At the time of Teej, women dress up like a newly wed. They wear green, red and yellow attires, decorate their hands and feet with fascinating mehndi designs and sing devotional songs on Goddess Parvati and Lord Shiva. Women express their happiness, thank and pray God for marital bliss.
According to Hindu mythology Goddess Parvati reunited with Lord Shiva on this day. She went through hard-core tapasya or penance and took 108 births on the earth. The myth also states that she failed to have Lord Shiva as her husband till 107th birth. In her 108th birth, Lord Shiva realized her devotion and love for him and accepted her as his wife. It is said Goddess Parvati declared this moment to be highly auspicious for womenfolk and proclaimed that whoever invokes her on this day will be blessed with happy married life and whatever one desires. Women observe nirjala vrat and spend sleepless nights during the three day festival. This is symbolic to the penance which Goddess Parvati went through.
Determination of Date
Teej is decided on the basis of sunrise of Shravan Shukla Tritiya. If Tritiya with sun rise falls on two days then it is celebrated on second day when tritiya is connected with chaturthi. If it does not fall on any day then it is celebrated on first day.
How to Celebrate
All married and single women pray to Goddess Parvati for a blissful married life on this day. While married women pray for the well being, longevity and prosperity of their spouse and also for self purification, the unmarried women pray to Goddess Parvati to help them find a wonderful life partner. The festival also heralds the arrival of monsoons, which provides relief from the scorching heat to people and rejuvenate the dry parched fields. Since, rains means greenery and beauty all around in our country largely dependent on rains for irrigation, the festival is also called ‘Hariyali Teej’. People dress up in green-coloured clothes to celebrate the festival in its true spirit.
While it is an important festival in Rajasthan, Teej is also celebrated with a lot of fervour and zeal in the north Indian states of Uttar Pradesh, Haryana, Madhya Pradesh, Gujarat and Bihar. Women and young girls dress up in best of their clothes in green, red and yellow colour, apply beautiful patterns of ‘mehendi’ on their hands and feet, swings or ‘jhoolas’ are hung from big trees or on terraces and are decorated with flowers where women sing and dance in gay abandon. While some women observe ‘nirjala’ (without water) fasts to pray for their continued marital bliss, lavish feasts are prepared in most houses to be offered to Lord Shiva and Goddess Parvati. Elephants, camels, carts and chariots are part of the Teej procession in Jaipur.
Most married women go to their parental homes to celebrate the festival, especially during the first year of marriage. The women dress up in new clothes, usually gifted by their parents, and then gather together to fast, have fun and offer prayers to the Goddess Parvati, whose love and devotion to her husband, Lord Shiva, is considered an exemplar for others to follow. Engaged women also receive gifts (Shrinjhara) from their in-laws, which are symbols of their future married life. These include clothes, jewellery, bangles, mehendi, cosmetics and sweets. The festival is a three-day long celebration in Rajasthan. The festivities are organised with a lot of grandeur and zeal in Jaipur. An idol of the Goddess is decorated in red and gold garments, complete with jewellery and garlands, and is then taken out on streets in a spectacular ‘Teej’ procession, accompanied by chanting, hymns and folk songs. Thousands of devotees wait en route for hours to catch a glimpse of the Goddess Parvati. The procession becomes enthralling because of lively performances by a number of folk singers, dancers and other performers. Beautifully caparisoned elephants, camels, bullock carts and chariots add a lot of charm and splendour to the procession. Many foreign tourists also visit the city during the festival just to be a part of this special experience and to participate in fun-filled festivities. Goddess Parvati’s love and devotion to her husband Lord Shiva is considered an exemplar for others to follow.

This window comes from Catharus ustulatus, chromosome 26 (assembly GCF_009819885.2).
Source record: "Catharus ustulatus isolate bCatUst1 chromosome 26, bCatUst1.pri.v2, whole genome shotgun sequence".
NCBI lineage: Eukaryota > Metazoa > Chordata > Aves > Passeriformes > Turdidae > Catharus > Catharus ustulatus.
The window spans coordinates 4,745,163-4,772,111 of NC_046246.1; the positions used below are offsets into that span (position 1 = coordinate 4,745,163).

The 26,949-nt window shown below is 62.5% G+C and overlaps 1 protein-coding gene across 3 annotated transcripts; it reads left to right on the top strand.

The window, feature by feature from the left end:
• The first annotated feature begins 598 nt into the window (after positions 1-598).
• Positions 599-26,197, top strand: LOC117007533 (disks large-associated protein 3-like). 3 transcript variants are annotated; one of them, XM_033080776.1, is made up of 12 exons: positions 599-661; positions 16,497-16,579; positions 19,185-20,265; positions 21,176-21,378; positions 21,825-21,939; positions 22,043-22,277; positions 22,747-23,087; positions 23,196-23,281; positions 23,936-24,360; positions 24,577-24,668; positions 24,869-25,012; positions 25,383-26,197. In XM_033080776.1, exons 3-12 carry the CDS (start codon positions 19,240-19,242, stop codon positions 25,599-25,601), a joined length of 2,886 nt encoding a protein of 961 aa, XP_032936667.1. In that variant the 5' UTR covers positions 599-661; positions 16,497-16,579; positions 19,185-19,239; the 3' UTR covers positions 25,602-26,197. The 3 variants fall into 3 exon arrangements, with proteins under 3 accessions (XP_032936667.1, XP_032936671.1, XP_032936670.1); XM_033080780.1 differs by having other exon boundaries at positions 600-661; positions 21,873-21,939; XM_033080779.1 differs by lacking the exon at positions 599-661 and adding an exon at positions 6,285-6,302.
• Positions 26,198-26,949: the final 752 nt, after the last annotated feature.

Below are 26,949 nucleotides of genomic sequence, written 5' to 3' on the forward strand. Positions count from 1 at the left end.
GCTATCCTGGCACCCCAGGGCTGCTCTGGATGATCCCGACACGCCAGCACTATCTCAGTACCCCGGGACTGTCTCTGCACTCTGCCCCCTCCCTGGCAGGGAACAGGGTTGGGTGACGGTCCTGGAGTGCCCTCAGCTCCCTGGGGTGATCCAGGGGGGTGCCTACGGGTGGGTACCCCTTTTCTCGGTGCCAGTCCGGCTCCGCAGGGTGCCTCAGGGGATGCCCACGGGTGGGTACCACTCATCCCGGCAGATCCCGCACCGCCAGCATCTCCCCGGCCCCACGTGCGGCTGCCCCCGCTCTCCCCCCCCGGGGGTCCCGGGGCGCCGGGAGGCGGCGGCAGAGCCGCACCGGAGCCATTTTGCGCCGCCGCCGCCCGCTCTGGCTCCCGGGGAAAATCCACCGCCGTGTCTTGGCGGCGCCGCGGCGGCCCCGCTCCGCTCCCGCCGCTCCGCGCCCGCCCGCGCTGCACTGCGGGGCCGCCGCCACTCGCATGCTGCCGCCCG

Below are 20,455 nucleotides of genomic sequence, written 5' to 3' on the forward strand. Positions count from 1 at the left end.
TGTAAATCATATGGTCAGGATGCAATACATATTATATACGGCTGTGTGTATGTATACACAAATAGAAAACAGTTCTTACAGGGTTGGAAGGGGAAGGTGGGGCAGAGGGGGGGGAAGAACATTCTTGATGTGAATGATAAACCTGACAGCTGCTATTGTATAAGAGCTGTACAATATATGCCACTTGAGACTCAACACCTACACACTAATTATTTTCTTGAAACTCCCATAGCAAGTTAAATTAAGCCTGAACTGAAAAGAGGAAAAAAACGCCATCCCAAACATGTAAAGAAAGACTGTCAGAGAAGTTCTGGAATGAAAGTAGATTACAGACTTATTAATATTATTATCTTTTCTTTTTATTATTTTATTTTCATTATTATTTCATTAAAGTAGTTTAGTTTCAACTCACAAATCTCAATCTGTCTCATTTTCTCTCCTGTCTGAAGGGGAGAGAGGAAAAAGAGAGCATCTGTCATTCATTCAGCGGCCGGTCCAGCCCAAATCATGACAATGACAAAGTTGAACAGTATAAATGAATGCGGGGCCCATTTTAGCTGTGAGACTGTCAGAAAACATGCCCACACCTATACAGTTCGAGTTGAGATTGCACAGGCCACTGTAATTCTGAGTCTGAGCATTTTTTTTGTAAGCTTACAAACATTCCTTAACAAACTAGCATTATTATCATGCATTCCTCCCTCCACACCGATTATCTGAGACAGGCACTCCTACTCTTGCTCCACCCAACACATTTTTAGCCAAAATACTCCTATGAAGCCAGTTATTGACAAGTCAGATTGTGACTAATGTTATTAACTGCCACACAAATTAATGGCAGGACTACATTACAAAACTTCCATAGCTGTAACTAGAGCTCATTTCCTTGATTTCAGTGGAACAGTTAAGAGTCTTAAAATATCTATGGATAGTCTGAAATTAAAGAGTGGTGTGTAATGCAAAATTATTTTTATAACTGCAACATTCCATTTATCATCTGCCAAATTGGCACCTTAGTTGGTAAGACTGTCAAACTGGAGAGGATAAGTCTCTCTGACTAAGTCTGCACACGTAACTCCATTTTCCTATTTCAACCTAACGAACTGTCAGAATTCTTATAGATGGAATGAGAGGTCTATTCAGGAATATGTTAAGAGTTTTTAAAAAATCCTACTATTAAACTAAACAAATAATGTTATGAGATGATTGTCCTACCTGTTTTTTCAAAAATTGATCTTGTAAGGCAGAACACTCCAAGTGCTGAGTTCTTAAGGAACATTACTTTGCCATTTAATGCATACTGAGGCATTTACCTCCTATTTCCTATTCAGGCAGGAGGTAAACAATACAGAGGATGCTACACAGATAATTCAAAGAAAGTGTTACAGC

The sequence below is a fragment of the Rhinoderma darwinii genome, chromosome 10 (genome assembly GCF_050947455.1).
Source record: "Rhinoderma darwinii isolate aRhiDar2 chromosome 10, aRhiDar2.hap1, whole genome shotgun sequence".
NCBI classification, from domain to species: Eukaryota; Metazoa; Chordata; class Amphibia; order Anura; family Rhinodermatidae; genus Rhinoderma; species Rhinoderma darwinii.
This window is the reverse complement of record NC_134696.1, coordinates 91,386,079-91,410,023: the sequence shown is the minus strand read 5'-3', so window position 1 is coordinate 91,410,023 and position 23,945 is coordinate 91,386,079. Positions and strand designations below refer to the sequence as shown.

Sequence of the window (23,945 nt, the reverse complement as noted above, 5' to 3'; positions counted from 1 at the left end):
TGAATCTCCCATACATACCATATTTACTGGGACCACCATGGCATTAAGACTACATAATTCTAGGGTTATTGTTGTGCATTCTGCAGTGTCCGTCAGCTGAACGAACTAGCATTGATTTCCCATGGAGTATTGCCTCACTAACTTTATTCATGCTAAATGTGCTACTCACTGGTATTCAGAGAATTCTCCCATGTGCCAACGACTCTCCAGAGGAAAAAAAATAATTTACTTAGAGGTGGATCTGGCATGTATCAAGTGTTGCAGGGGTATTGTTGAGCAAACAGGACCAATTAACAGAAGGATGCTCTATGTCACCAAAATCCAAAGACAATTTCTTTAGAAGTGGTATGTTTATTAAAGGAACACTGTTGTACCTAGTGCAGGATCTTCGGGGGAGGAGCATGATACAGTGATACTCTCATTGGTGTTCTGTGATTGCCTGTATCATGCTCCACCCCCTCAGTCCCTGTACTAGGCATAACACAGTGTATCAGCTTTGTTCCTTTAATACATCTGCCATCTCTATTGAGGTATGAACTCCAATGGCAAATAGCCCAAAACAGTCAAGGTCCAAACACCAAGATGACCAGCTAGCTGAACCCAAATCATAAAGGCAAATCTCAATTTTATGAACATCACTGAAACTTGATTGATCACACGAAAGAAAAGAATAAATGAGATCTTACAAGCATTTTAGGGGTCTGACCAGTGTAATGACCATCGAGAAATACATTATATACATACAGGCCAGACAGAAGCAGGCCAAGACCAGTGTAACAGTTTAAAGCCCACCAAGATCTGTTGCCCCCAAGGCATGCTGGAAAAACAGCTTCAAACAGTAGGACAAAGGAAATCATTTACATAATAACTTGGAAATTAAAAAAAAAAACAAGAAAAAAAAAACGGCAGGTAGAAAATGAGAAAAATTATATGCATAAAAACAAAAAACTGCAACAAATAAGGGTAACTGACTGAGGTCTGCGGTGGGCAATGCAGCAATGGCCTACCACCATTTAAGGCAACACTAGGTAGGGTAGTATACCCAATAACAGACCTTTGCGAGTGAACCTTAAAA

Teej 'melas' or fairs are also organised in most villages and towns, where thousands of people gather to enjoy and participate in the revelry. Special music and folk dance programs are organised and swings are hung from trees, where groups of women and girls gather to swing. Even in Nepal, women celebrate this festival with a lot of enthusiasm by dressing up in red-coloured clothes and offering prayers at the famous Pashupatinath Temple. Another important ritual of the festival is to worship the Nyagrodha tree or Vat Vriksha, which is considered extremely auspicious as its branches symbolise knowledge. Swings are tied to this tree and women sing and dance while enjoying the showers. Teej is not just a festival. It is an opportunity to forget all your worries, thank God for the good things in life and to just celebrate being in love. Live it!!